Give me the real deal. I'm not fond of artificial sweeteners, fake eyelashes, or phony apologies. Carob doesn't satisfy me when I want chocolate. It annoys me to pay for a product and receive a substitute in its place. This may seem like an odd analogy, but I feel the same way about those politically correct non-prayers that substitute for denominational prayers at public gatherings.
Many years ago I attended a special service at a centuries old Catholic cathedral. The priest, in what no doubt was an attempt not to offend the many non-Catholics attending, recited some vague bit of poetry about nature's beauties instead of offering a Catholic prayer. I was disappointed. I was in a Catholic church, I wanted and expected a Catholic prayer.
I've come to very much dislike the bits of poetry, the vague references to some euphemism, random references to some force of nature, and empty moments of silence that substitute for prayer at many public gatherings. In our zealousness to not offend anyone, we've become atheistic worshippers of a non-god, followers of a pessimistic religion of doubt.
When visiting a synagogue, mosque, revival meeting, or Christian Sunday School, I want to hear the prayers of the people who ascribe to those faiths. I don't want them to cater to my beliefs. When I attend a public meeting, I want to experience the prayers that have meaning for those who attend the meeting. I want to experience the richness of prayers given by those of other cultures and faiths.
There are those who deem public prayers as unconstitutional. I don't agree. Prayers are only unconstitutional if they are mandated to be of a particular denomination. My fifth grade teacher made each of us in her class responsible for the prayer on a rotation basis (down one row, then the next, so we each had a turn then started over.) We could say the prayer ourselves, have clergy come, or skip the prayer for that day. It was our call on our assigned day. As the only Mormon in the class, I found it a great opportunity to learn how others prayed and what was important to them. When I worked for the legislature I had a similar experience when each day someone different offered the prayer and we heard from religious leaders from Reverend Francis Davis, an imam, a rabbi, LDS General Authorities, and many local protestant leaders.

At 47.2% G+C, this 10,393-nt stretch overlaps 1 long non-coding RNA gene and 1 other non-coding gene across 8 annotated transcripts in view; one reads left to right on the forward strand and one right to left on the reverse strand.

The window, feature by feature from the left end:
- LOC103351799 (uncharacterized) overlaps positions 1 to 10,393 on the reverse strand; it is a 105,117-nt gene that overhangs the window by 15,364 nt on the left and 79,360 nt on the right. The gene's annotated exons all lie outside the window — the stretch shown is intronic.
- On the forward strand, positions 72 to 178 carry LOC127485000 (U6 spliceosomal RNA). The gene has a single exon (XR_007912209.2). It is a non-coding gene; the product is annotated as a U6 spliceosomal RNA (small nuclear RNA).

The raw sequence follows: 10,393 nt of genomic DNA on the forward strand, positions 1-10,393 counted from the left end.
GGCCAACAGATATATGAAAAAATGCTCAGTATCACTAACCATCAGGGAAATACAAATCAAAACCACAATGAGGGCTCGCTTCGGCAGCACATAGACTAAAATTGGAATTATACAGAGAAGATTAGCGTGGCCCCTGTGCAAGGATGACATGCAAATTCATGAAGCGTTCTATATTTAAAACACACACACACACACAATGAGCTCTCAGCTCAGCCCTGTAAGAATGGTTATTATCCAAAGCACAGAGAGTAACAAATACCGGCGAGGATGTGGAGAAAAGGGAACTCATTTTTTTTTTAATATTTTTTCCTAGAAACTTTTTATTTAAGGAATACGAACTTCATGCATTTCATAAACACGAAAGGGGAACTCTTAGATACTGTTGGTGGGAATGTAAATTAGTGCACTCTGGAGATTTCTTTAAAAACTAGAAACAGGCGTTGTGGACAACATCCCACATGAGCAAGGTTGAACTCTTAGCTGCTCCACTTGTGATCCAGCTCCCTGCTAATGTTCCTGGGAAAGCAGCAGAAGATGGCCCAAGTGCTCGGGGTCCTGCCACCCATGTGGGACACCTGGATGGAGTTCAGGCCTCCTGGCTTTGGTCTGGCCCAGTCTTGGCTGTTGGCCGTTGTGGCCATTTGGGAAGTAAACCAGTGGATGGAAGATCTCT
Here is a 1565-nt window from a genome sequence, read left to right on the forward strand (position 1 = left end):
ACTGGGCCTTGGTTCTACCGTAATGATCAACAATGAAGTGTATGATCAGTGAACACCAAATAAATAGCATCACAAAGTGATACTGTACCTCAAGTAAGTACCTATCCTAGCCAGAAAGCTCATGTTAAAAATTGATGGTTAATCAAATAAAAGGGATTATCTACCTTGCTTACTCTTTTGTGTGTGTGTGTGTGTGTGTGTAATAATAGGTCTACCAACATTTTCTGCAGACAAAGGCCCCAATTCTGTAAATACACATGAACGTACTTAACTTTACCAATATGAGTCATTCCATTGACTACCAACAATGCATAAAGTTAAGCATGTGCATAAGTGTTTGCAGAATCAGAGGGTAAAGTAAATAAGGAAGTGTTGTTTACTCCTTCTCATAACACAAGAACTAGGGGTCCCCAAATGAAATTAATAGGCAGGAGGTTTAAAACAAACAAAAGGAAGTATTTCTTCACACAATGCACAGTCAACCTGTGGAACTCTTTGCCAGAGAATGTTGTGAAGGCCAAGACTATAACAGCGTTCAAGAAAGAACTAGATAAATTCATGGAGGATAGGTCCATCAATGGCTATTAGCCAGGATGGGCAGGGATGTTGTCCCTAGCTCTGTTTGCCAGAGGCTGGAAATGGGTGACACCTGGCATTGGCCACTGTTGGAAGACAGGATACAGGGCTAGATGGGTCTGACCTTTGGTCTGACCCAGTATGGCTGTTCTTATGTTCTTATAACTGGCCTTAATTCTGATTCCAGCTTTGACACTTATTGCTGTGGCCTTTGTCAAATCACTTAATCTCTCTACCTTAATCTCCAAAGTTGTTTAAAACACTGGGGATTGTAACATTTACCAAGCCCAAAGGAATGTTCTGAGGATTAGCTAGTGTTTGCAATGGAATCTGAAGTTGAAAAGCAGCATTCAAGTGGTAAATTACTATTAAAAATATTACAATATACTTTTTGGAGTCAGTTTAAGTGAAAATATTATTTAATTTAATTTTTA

For those of faith there is something deep and meaningful in prayer. For those who profess no belief, it is an opportunity to build group cohesiveness and discover what matters to others. To me prayer is both of these things and I feel cheated when that opening appeal for divine guidance is skipped or a substitute is offered. Even when a prayer feels strange and not of my choosing, I consider it an educational opportunity. When it's an honest appeal for those of diverse beliefs to work together, there can be no substitute.